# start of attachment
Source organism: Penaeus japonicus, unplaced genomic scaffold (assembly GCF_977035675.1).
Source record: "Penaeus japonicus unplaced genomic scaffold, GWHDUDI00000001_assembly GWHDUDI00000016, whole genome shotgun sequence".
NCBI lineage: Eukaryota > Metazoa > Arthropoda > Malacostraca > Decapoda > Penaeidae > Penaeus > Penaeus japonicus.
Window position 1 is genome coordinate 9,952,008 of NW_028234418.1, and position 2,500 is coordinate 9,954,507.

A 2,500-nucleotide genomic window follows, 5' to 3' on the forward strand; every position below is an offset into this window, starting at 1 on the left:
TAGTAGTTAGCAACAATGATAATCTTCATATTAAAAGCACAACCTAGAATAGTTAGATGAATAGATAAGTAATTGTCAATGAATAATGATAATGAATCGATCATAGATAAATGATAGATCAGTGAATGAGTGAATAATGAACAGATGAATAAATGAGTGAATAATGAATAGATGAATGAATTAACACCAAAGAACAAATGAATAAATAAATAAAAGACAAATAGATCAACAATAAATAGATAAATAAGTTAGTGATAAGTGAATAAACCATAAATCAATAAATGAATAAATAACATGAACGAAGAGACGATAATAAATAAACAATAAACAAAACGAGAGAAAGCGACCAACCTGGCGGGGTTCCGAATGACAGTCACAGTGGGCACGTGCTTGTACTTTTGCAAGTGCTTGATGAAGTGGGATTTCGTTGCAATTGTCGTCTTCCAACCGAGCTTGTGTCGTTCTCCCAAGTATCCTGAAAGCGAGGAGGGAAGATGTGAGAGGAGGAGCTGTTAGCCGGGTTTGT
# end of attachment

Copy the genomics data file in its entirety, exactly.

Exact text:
Source organism: Penaeus japonicus, unplaced genomic scaffold (assembly GCF_977035675.1).
Source record: "Penaeus japonicus unplaced genomic scaffold, GWHDUDI00000001_assembly GWHDUDI00000016, whole genome shotgun sequence".
NCBI lineage: Eukaryota > Metazoa > Arthropoda > Malacostraca > Decapoda > Penaeidae > Penaeus > Penaeus japonicus.
Window position 1 is genome coordinate 9,952,008 of NW_028234418.1, and position 2,500 is coordinate 9,954,507.

A 2,500-nucleotide genomic window follows, 5' to 3' on the forward strand; every position below is an offset into this window, starting at 1 on the left:
TAGTAGTTAGCAACAATGATAATCTTCATATTAAAAGCACAACCTAGAATAGTTAGATGAATAGATAAGTAATTGTCAATGAATAATGATAATGAATCGATCATAGATAAATGATAGATCAGTGAATGAGTGAATAATGAACAGATGAATAAATGAGTGAATAATGAATAGATGAATGAATTAACACCAAAGAACAAATGAATAAATAAATAAAAGACAAATAGATCAACAATAAATAGATAAATAAGTTAGTGATAAGTGAATAAACCATAAATCAATAAATGAATAAATAACATGAACGAAGAGACGATAATAAATAAACAATAAACAAAACGAGAGAAAGCGACCAACCTGGCGGGGTTCCGAATGACAGTCACAGTGGGCACGTGCTTGTACTTTTGCAAGTGCTTGATGAAGTGGGATTTCGTTGCAATTGTCGTCTTCCAACCGAGCTTGTGTCGTTCTCCCAAGTATCCTGAAAGCGAGGAGGGAAGATGTGAGAGGAGGAGCTGTTAGCCGGGTTTGT